Day 6: San Martin Tilcajete
Located about 25km South of Oaxaca and a stone throw from San Bartolo Coyotepec, this town is known for its Alebrijes: colorful, whimsical, hand painted wood animals. After making the turn from the main highway, we proceeded down the main street lined with artisan shops, each with their own style and level of detail. In general, the wood is made from copal, the same wood used for incense in churches to keep the spirit and soul nourished and pure. It is a hard wood that comes in two varieties. The price varies greatly from artisan to artisan, but is apparent in the work detail. The process starts with the wood carver and the expertise within. Sometimes, the carver is the same as the painter, but not necessarily. Zapotec symbols are integral to the design, and transition from one body part to the next of the animal. The skills are apparent and appreciated when you witness someone carving or painting, as we saw in several workshops. We visited about 10 alebrijes galleries while in San Martin Tilcajete.
As part of our ongoing promotion of the artisans of Mexico in our business, we hosted an artist from Tilcajete by the name of Jacobo Angeles on March 27, 2015. We had never met him, but, coincidentally, were in his town one week before he was in ours in the United States. Proud to say that he personally exhibited at our gallery in Atlanta.
Jacobo & Maria Angeles Alebrijes Artisans
We asked several of the other artisans if they know Jacobo and they would nod and say he is at the end of the road. After hitting the end of the main road, we first turned left to find a very cool cemetery with nothing beyond. After turning around onto the dirt road and going about 6 blocks, we arrived at Jacobo and Maria Angeles workshop. From the moment our eyes saw the work in progress, we knew this was a maestro of Mexican folk art. The shop was bustling with activity. It was obvious that this shop was professional and that Jacobo took care of his people. There was a cook making food, beautiful grounds with flowers and green plants, healthy animals playing. Lots of the staff wore traditional guayabera shirts or colorful embroidered blouses from their indigenous neighboring villages. Alebrijes painters noticed our unannounced entry and yelled for someone who promptly greeted us. We explained that we just “happened to be in the area” and wanted to say hi to Jacobo. The young man (please forgive me for not remembering his name!) was so kind to us by giving us a tour, after stating that Jacobo was not there. He started with a presentation on the type of wood used (copal), how long it takes to grow, how they prune it to make it more interesting for making alebrijes, how they plant trees so that they have a sustainable supply. We then went to see the woodcarving area, where at least 10 people were busily carving, studying the wood branches, and in various parts of the process. One master carver explained his vision of the wood he was carving relative to a photograph he was working from. It was a custom project for a (very lucky) client. There were two shelves above that lined the u-shaped walls in this part of the workshop, with the hand carved wood shapes: the top shelf was for work that was sold and the bottom shelf was available and separated by type of animal. Some had pencil marks with numbers in square patterns. The reason was to give an estimate to a client based on the square centimeters of work that would be required.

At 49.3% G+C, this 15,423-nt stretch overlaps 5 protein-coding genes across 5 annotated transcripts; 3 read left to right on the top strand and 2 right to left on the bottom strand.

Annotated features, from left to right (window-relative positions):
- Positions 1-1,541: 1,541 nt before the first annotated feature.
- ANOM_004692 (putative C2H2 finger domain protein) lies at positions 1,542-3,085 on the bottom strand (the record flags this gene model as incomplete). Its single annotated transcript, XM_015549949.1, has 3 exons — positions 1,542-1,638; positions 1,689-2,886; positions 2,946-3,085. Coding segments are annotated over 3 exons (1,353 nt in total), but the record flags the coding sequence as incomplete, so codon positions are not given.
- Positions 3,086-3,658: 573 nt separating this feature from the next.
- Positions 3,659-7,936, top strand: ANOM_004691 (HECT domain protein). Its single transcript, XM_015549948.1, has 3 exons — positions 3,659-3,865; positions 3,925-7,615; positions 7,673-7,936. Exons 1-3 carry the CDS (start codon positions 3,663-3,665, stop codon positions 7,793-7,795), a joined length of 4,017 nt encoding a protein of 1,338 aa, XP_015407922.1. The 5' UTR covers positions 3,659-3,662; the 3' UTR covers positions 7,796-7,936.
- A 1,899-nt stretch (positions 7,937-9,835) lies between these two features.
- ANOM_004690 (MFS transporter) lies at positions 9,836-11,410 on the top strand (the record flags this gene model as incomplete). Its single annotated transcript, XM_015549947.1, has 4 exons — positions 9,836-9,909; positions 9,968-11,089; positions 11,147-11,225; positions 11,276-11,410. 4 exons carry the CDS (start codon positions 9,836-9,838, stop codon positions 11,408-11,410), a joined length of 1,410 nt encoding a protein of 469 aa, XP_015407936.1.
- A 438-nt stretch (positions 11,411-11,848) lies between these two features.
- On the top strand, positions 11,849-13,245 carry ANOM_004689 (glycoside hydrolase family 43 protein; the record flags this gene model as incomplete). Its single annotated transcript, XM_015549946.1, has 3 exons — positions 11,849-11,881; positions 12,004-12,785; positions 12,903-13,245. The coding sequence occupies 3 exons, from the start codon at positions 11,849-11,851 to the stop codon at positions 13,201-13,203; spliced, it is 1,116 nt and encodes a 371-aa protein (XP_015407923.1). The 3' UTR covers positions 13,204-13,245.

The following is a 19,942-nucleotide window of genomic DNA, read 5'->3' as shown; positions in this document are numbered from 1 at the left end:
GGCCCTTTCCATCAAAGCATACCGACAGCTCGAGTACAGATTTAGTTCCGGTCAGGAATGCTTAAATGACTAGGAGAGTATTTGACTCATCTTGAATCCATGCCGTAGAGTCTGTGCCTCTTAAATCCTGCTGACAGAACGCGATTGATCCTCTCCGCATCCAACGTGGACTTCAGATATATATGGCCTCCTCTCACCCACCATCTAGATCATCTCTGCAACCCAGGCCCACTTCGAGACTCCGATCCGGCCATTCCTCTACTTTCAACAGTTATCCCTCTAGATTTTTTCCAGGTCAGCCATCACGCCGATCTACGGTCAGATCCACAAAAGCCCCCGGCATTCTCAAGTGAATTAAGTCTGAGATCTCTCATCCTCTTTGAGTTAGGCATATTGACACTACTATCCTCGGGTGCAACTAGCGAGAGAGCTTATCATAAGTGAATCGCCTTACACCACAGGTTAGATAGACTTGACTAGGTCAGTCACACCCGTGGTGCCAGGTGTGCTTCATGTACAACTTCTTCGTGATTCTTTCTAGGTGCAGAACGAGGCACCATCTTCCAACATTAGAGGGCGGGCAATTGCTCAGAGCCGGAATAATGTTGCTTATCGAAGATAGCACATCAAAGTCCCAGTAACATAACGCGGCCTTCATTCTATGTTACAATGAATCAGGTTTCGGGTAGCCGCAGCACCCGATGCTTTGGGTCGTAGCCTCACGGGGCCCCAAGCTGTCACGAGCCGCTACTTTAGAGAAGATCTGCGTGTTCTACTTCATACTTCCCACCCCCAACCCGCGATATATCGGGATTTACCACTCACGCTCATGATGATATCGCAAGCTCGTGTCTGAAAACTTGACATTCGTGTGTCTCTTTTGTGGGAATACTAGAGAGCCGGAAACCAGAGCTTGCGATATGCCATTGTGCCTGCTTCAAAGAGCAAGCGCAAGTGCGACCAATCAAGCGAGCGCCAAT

Jacobo Angeles visited No Mas! in Atlanta, Georgia on March 27, 2015, to display his Alebrijes, as part of his continuous education to people on this traditional Zapotec art. His generous teachings help people appreciate this medium, the Zapotec culture. This visit was made possible by Danceando Promotions, Oaxaca Government, Westminster Schools in Atlanta,GA, Alma de mi Tierra Cooking Classes, and the Instituto Oaxaqueno de las Artesanias.